He spoke of a woman he met in Cambridge, Massachusetts, who related how a chance encounter with Oscar the Grouch in her adolescence taught her it was permissible to stand up for herself.
While wandering through the TV channels, Spinney said, the woman came upon “this strange creature saying no.” As she later told him, “I didn’t know you could say no to an adult.”
“Sesame Street” was also responsible for introducing Spinney to Debra, who was working in the community education department of what was then called Children’s Television Workshop when they first met, in 1972. “I couldn’t believe Big Bird was coming up and talking to me,” she said of their earliest interactions.
Though Oscar and Big Bird seem to have little in common, Spinney observed that they were both solitary characters who performed with other humans but few other Muppets. That suited him, he said.
“I’m a soloist,” said Spinney. “I’m not good with a team. I’m out of sync with the rest. They’re all going left at the same time, while I’m the only one going right.”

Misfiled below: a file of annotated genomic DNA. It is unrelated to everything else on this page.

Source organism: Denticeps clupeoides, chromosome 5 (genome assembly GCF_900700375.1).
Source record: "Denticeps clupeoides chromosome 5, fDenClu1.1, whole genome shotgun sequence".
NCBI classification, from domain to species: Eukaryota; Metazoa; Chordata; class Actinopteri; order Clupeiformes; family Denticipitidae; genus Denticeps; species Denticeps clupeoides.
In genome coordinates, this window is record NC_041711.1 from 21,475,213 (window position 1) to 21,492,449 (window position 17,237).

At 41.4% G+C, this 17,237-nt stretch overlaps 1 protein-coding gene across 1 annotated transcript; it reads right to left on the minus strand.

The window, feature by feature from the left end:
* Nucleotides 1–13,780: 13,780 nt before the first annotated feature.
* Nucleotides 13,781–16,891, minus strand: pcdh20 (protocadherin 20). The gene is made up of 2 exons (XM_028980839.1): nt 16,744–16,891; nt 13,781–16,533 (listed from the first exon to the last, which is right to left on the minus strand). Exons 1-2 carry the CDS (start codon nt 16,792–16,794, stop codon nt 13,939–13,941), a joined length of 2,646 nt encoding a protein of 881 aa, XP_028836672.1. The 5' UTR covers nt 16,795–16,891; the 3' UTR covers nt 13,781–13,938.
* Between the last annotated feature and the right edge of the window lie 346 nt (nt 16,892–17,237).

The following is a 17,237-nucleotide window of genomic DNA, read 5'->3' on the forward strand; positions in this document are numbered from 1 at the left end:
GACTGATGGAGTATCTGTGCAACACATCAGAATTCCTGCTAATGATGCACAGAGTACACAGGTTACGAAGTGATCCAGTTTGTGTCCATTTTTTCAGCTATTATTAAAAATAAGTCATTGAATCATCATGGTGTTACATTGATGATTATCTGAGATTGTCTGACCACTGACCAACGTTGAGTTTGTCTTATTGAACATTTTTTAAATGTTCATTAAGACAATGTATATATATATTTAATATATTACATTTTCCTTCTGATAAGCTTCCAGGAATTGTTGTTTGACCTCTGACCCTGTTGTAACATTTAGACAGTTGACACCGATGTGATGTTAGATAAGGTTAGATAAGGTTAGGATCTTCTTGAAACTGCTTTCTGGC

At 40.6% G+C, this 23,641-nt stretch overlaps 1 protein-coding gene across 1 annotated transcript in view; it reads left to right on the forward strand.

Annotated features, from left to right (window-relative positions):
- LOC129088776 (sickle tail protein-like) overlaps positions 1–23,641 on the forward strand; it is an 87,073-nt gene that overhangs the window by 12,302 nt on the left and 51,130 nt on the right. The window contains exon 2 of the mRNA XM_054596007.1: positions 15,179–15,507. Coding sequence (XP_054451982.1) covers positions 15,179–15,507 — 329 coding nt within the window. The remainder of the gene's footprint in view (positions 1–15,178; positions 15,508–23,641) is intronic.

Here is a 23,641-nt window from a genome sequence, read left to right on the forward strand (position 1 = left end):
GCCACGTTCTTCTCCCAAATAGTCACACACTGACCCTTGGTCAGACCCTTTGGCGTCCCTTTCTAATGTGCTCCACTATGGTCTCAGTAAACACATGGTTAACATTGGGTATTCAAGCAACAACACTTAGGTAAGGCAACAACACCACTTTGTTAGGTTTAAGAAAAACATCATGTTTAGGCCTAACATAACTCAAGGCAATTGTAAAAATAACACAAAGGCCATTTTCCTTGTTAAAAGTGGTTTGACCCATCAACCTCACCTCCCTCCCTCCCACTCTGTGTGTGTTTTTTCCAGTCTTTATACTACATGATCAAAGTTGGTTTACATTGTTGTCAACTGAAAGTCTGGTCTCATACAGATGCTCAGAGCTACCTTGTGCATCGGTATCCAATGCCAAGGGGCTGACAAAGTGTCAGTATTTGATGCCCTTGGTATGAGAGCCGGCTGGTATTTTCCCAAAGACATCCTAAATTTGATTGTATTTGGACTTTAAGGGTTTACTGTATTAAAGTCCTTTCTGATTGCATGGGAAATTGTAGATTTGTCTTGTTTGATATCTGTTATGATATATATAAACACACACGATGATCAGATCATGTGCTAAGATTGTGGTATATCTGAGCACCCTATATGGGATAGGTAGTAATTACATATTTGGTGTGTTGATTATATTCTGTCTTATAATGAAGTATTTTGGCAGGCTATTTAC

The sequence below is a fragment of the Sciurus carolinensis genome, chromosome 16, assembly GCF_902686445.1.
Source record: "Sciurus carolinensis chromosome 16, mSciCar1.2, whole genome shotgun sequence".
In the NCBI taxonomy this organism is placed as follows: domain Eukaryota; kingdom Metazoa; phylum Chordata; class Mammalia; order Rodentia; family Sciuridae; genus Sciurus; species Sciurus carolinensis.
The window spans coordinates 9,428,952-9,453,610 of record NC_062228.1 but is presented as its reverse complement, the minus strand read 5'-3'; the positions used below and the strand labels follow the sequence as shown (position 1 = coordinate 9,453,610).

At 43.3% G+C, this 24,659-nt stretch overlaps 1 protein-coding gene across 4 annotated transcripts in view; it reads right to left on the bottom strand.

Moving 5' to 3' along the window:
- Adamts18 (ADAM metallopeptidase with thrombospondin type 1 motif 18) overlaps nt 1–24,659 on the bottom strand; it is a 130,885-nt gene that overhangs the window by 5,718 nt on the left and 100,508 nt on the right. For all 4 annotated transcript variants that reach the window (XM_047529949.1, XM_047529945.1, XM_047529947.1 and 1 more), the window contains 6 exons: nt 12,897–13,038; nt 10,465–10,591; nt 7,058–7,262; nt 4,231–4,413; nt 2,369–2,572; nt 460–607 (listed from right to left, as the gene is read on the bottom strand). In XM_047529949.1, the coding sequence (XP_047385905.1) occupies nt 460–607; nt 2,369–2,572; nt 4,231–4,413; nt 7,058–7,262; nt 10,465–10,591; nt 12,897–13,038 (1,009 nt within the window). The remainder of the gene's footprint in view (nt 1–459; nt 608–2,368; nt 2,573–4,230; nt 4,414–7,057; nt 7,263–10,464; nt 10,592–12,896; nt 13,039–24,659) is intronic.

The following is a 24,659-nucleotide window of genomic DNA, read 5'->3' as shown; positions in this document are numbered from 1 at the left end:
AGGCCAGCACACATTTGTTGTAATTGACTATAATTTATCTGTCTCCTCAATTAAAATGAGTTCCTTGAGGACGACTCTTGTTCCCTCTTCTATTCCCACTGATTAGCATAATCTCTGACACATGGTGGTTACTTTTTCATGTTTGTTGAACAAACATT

More forlornly, he said that it was “very lonely in there” playing Big Bird. “I was separated from everybody.”
Matt Vogel, who has been Spinney’s apprentice on Big Bird since 1996, will succeed him in the role.
Vogel, who has also inherited the parts of other popular Muppets, including Kermit the Frog and Count von Count, said he saw the task of carrying on Spinney’s legacy as “daunting and important.”
“The more I do the character, the more that I try to preserve what I think Caroll’s intentions were,” he said. “Inevitably, part of our own personality starts to creep into those characters. But that’s the way they live on.”
At his departure, Spinney will be one of the last surviving “Sesame Street” staff members who has been with the show since its very beginning.
In some form or another, he plans to remain an ambassador of “Sesame Street,” at conventions and other public appearances. “I’ll be 100 years old, doing Muppet stuff,” he said.
He recalled how he and Henson used to imagine themselves “being old” — by which they meant, in their 70s — “doing Muppets the rest of our lives.” Henson, who died in 1990 at age 53, “didn’t get that chance, but I will be,” Spinney said.
Repeating a phrase he has often used to describe his relationship to the compassionate Big Bird over the years, Spinney said, “I don’t get to play him — I get to live his life.”
Though the role would no longer be his, he was hanging onto a portion of the playful spirit that came with it.
“I’ve been playing a 6-year-old for 50 years,” Spinney said. With a bit of mischievous glee, he added: “And the children bought it.”